Graphene is a wonder that I believe represents the next phase of nanoevolution. It is, in fact, my new favorite material.
Graphene is one single atomic layer of carbon. Graphite is many layers of graphene stacked. Separating the layers in graphite by various processes (termed exfoliation) is the way most commercially available graphene is made. This is called nanoplate graphene and results in some monolayer graphene along with what is commonly referred to as “few-layer graphene.” The International Organization for Standardization (ISO) defines graphene as a single layer of carbon atoms with each atom bound to three neighbors in a honeycomb structure, and few-layer graphene as 3-10 layers.1
The history of graphene dates back to the 1800s, but it only started to gain momentum from an application perspective in 2004 when Professor Sir Andre Geim and Professor Sir Kostya Novoselov of the University of Manchester isolated a single atomic layer and were awarded the Nobel Prize for their efforts. This marked the first time, on record, that graphene was extracted from graphite.
In making this breakthrough, the two professors utilized a rudimentary approach, executed with a piece of sticky tape. Essentially, they took a simple piece of tape and repeatedly stuck it to a flake of carbon graphite and pulled off smaller flakes until they managed to create flakes that were just one atom thick … graphene. And with this, the possibilities opened up.2
What’s so cool about graphene?
Graphene is interesting because it is 200 times stronger than steel; it conducts electricity and heat more efficiently than copper; it is flexible, transparent and extremely stable (if properly produced); and can withstand temperatures in excess of 4,000 C.3 This means its potential applications are virtually limitless.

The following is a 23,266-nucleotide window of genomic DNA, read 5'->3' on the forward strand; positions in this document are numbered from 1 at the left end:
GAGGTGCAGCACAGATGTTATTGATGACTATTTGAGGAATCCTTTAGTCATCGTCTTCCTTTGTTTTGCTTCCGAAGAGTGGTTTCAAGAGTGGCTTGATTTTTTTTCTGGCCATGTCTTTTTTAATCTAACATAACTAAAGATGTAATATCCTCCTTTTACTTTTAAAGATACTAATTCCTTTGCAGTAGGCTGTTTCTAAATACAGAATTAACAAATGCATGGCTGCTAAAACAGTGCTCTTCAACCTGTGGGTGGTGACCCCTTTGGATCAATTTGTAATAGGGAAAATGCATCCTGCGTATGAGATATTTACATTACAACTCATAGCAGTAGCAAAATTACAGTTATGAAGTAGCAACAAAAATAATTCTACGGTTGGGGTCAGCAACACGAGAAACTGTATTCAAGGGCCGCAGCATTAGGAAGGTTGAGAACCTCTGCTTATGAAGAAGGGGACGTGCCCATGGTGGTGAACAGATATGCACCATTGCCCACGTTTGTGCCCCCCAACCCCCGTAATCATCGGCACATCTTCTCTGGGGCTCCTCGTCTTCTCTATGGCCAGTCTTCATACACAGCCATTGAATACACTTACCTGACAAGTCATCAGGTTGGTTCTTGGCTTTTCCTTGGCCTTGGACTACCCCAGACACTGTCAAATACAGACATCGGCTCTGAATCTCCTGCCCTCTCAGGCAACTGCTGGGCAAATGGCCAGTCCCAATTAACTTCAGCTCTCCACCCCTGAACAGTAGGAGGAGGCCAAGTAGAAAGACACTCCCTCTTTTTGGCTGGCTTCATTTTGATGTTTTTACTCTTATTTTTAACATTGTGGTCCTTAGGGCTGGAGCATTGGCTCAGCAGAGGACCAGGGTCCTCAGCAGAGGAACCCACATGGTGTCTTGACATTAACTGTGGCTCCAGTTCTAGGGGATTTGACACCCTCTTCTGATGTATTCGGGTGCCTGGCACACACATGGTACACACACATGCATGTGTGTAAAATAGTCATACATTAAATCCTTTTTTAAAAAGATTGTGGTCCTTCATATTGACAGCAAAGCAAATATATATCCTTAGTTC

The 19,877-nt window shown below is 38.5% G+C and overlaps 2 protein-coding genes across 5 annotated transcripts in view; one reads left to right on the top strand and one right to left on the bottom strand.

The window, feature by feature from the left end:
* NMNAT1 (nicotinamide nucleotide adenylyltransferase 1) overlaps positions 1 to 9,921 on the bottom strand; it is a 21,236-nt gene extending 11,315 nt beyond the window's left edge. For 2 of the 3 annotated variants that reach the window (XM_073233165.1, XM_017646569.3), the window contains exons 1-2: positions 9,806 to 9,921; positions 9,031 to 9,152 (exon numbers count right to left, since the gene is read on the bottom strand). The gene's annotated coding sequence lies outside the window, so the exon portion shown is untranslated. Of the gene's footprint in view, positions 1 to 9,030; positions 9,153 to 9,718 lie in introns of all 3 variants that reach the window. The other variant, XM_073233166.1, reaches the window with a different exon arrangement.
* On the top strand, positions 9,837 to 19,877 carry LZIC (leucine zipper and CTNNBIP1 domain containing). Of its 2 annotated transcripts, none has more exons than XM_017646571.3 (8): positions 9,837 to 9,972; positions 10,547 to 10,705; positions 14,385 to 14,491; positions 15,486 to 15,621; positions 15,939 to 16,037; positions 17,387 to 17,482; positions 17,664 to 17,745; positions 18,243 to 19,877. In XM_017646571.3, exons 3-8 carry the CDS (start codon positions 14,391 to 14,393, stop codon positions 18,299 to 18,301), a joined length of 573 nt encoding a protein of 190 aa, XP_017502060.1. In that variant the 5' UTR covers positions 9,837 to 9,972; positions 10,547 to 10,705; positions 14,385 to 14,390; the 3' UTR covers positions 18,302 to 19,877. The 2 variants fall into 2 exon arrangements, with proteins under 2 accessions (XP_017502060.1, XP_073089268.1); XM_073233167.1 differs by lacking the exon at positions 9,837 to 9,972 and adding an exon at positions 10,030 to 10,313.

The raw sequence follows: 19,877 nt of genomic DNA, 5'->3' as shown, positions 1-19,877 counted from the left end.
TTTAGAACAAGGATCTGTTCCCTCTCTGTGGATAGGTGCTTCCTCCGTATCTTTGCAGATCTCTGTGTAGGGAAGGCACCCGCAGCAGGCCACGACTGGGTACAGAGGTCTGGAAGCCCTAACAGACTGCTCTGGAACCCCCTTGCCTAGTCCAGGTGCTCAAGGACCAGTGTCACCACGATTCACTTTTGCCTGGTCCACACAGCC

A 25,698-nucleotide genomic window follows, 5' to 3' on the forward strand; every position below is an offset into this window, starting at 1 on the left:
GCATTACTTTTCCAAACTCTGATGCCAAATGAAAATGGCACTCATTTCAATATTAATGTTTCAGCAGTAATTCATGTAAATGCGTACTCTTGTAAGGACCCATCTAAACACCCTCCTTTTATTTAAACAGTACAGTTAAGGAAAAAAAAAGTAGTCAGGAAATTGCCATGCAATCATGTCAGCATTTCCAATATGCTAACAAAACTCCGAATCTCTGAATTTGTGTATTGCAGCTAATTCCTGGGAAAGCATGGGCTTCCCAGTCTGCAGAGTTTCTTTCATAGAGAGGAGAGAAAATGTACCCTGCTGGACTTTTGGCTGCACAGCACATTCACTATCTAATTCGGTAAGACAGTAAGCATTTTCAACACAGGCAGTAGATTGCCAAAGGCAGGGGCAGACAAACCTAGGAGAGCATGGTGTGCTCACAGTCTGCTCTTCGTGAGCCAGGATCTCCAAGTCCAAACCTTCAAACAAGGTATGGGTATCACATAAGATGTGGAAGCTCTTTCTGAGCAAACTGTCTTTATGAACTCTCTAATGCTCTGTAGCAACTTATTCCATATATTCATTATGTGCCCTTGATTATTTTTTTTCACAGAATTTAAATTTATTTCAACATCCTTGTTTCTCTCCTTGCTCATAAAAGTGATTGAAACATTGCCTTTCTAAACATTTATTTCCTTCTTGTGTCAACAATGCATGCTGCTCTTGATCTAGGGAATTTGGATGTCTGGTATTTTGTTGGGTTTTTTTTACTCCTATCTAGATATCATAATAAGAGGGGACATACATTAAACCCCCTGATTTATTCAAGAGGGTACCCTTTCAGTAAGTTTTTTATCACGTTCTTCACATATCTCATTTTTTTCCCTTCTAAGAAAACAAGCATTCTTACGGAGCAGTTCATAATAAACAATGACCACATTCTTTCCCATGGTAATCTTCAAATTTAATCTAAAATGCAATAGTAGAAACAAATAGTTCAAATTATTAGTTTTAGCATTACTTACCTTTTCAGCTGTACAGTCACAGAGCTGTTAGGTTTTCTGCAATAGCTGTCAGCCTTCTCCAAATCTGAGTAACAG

Aside from its purely mechanical attributes, graphene fibers reflect all types of light and are capable of absorbing Far Infrared Radiation (FIR) to help maintain temperature. Meanwhile, graphene-based textile fibers can provide cut resistance, thermally stability and a trifecta of anti … anti-bacterial, anti-static, and anti-ultraviolet.
Graphene is a versatile molecule, which, as noted above, possesses many unique and desirable properties.
Transportation applications are a natural fit for graphene due to its light weight and extreme strength, with aircraft and spacecraft affording near-term cost effectiveness. Batteries, where graphene’s light weight and strength are also advantageous, can benefit from graphene’s conductive characteristics to enable the reduction of charging times up to an order of magnitude or higher.
Researchers at Brown University recently showed that multilayer graphene can provide a two-fold defense against mosquito bites. The ultra-thin yet strong material acts as a barrier that mosquitoes are unable to bite through. At the same time, experiments showed that graphene also blocks the chemical signals mosquitoes use to sense that a blood meal is near, blunting their urge to bite in the first place. The findings suggest that clothing with a graphene lining may be an effective mosquito barrier.
Researchers at the University of Manchester have been engineering graphene flakes to develop graphene-based yarns that can be knitted into a garment for use as a flexible sensor to send temperature or pressure data to a device via Bluetooth or radio frequency identification (RFID).
Nazmul Karim, Ph.D., Knowledge Exchange Fellow (Graphene), at the National Graphene Institute, University of Manchester, explained how his research team used graphene oxide to coat textile yarn. “Pure graphene, derived from mechanical exfoliation, is not scalable, so we used a liquid phase exfoliation to produce reduced graphene oxide [rGO],” he says. Using a very simple dyeing machine, the team produced electro-conductive textile yarns that can be knitted into garments.
The coated yarn has “excellent temperature sensitivity” reported the team, responding to even small changes in temperature. The yarn was exposed to mechanical agitation (using 10 steel balls) and washing powder to simulate a typical laundry cycle, and it remained conductive after 10 washes.
“We are focusing on using existing machinery, processes and systems,” said Dr. Karim. “Scalable production will reduce the cost for high-performance, functional clothing, which can be anti-bacterial, anti-static and fire retardant.”